Scottish scientists have come up with an innovative technology that enables children with communication problems to hold conversations easily, it has been revealed.
The new software system of its own kind, dubbed as “How was school today?”, has been tailored to help kids with communication disabilities, such cerebral palsy, to communicate better and in a more interactive manner with their parents and carers.
Devised by a group of scientists from Dundee and Aberdeen universities, in conjunction with the charity Capability Scotland, the system includes sensors, swipe cards, and recording devices attached to wheel chairs, with all these devices collect information about the kid's experiences at school.
The information so gathered is subsequently transformed into a narrative by a computer, which conveys the story in natural languages to parents when the kid returns home.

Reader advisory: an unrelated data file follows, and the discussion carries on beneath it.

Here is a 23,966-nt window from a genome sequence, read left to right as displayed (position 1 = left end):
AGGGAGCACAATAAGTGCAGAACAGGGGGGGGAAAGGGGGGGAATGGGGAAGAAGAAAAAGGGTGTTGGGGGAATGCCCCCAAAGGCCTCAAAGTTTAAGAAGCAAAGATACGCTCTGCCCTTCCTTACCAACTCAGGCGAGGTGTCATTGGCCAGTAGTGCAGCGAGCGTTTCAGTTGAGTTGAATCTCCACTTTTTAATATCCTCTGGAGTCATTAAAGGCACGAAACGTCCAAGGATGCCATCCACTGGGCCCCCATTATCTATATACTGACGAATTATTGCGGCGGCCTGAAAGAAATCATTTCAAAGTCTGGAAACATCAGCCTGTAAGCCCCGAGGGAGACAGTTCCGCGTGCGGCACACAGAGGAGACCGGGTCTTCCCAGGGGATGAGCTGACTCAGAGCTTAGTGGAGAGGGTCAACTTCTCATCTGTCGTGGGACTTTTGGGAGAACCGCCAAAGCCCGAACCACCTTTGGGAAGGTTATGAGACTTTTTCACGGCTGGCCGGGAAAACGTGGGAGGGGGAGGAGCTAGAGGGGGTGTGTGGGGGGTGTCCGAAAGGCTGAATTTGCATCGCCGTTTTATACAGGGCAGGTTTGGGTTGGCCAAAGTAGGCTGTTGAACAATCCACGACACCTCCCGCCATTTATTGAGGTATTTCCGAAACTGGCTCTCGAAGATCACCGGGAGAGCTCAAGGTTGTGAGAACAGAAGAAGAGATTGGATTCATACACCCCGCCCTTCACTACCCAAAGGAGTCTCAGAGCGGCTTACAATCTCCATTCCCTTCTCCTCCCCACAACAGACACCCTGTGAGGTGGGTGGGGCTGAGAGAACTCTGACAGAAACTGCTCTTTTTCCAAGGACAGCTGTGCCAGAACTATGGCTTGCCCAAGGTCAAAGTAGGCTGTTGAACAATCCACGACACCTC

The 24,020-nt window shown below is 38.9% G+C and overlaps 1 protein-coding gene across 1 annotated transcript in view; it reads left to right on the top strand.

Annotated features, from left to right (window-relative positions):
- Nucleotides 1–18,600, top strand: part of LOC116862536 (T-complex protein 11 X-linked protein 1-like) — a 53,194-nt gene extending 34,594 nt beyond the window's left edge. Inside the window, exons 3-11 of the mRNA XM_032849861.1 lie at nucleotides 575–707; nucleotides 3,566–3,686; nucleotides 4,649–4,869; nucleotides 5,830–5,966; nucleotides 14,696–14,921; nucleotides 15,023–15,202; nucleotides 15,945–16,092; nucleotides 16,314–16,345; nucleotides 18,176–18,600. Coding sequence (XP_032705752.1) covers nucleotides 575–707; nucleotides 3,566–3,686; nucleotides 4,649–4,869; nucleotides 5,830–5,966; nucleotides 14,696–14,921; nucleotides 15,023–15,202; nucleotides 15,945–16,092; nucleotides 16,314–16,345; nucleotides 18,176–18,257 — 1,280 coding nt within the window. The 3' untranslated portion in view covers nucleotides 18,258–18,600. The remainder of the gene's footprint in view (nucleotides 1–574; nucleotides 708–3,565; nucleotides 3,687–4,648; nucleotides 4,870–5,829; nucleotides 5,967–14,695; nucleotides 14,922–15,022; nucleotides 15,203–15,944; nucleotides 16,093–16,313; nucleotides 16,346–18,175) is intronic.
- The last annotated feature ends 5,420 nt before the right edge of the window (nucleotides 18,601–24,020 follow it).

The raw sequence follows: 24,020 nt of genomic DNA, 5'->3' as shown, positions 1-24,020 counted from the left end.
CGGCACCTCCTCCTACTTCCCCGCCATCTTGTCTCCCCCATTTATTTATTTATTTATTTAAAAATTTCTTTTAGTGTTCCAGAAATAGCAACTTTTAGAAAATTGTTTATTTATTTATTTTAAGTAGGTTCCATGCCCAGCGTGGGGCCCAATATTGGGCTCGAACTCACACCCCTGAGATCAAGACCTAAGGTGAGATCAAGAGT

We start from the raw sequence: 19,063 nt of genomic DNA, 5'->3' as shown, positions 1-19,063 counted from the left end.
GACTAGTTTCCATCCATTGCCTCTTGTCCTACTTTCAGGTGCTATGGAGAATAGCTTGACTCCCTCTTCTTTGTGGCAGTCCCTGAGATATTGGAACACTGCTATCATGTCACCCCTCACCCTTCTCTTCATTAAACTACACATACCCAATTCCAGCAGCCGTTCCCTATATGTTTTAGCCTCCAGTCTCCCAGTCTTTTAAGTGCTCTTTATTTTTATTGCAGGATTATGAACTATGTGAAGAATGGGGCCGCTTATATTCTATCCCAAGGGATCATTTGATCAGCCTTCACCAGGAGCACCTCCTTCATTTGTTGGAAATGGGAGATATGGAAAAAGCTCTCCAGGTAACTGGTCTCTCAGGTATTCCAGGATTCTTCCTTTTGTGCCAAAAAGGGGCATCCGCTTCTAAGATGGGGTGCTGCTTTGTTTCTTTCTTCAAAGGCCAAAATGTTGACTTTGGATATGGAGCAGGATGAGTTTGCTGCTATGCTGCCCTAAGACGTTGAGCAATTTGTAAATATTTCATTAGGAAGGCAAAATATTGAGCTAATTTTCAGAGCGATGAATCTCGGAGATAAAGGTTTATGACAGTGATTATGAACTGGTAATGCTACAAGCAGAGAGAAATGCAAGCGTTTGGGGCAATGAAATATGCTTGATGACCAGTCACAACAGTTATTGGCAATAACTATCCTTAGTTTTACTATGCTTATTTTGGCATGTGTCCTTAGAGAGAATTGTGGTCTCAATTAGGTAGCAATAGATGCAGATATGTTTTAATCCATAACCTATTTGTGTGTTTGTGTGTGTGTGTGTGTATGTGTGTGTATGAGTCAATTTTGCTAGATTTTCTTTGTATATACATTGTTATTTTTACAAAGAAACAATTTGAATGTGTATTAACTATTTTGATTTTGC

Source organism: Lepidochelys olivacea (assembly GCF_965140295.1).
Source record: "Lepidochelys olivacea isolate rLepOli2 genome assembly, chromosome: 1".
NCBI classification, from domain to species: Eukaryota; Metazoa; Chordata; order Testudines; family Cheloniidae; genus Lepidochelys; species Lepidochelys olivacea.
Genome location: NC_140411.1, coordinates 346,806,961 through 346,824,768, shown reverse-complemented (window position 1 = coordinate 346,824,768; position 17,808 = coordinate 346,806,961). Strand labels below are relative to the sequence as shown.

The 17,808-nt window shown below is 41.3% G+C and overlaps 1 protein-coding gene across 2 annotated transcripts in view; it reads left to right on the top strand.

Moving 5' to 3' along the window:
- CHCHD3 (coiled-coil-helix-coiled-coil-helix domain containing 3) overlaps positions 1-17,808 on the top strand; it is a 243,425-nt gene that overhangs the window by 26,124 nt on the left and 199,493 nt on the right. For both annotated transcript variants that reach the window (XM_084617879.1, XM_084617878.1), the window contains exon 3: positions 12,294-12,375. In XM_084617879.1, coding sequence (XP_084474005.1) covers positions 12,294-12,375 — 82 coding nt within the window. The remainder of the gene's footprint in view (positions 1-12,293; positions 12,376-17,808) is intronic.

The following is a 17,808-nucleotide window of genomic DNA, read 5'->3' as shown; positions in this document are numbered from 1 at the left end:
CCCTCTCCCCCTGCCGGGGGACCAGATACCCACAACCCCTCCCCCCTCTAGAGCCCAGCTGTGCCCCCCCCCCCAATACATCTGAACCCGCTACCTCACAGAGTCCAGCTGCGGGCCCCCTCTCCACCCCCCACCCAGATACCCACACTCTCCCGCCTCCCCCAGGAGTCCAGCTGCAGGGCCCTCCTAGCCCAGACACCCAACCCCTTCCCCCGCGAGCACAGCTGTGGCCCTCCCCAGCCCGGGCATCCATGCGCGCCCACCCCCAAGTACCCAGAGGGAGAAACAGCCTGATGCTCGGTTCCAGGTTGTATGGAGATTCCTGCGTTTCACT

Dr Ehud Reiter, from Aberdeen University's natural and computing sciences, and one of the project leader, said in a statement, “A lot of children can be very limited to using 'yes' or 'no', or very simple pictures, or phrases such as 'I'm hungry'. This allows them much richer conversations, which is great for them and for their parents”.
The software system has already been trialled successfully by the students at Corseford School in Renfrewshire.
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A great example of how technology can be used to improve the lives of those who were unlucky in life. Although it is still limited in what it can do for now, the software system can be used as a benchmark for mass manufacturing solutions aimed at making the daily living of many around the world better.